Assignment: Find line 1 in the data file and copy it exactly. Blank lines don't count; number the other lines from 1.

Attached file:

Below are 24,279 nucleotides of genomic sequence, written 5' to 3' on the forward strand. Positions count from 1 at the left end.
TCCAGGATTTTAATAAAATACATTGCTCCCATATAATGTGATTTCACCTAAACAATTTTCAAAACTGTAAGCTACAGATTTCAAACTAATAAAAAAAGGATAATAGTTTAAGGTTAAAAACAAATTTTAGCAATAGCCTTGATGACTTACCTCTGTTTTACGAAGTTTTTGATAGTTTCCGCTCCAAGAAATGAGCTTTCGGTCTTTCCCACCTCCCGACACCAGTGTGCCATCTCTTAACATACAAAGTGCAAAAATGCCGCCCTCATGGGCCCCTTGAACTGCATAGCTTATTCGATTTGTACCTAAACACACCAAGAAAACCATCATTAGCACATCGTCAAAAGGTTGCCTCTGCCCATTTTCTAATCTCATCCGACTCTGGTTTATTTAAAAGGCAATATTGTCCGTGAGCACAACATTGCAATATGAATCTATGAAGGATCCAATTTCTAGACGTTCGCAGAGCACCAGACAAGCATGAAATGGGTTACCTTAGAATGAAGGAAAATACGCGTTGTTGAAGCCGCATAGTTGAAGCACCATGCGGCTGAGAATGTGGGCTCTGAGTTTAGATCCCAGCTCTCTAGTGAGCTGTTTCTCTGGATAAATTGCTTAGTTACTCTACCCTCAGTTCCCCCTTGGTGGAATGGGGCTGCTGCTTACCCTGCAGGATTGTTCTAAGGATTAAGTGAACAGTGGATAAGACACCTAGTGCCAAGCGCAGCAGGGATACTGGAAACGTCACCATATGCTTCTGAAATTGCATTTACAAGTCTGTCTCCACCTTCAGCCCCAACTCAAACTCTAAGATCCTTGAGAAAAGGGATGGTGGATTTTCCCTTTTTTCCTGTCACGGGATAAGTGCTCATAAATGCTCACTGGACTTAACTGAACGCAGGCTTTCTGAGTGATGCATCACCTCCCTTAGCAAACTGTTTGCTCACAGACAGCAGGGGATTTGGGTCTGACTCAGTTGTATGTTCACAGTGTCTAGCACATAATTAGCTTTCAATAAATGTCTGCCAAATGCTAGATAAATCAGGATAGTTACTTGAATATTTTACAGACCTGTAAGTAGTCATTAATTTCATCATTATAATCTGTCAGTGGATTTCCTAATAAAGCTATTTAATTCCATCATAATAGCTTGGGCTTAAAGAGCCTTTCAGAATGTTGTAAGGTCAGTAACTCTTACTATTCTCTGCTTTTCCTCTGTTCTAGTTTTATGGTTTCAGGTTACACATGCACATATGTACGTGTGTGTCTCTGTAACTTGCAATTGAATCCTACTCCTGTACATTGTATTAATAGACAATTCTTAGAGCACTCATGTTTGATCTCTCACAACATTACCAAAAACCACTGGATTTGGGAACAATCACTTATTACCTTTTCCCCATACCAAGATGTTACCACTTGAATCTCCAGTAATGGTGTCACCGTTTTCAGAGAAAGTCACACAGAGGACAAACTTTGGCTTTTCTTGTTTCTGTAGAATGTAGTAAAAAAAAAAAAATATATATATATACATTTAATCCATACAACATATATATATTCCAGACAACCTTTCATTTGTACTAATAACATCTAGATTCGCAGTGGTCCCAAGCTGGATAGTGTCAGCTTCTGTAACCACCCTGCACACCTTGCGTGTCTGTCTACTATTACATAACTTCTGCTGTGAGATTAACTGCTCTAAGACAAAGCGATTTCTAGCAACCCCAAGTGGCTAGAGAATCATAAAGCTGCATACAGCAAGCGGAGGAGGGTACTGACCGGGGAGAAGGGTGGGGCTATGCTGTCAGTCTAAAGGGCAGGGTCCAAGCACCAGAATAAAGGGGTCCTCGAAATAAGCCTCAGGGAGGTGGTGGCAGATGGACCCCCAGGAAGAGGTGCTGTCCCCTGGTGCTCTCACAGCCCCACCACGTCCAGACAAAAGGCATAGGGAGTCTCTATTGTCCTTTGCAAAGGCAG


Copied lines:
Below are 24,279 nucleotides of genomic sequence, written 5' to 3' on the forward strand. Positions count from 1 at the left end.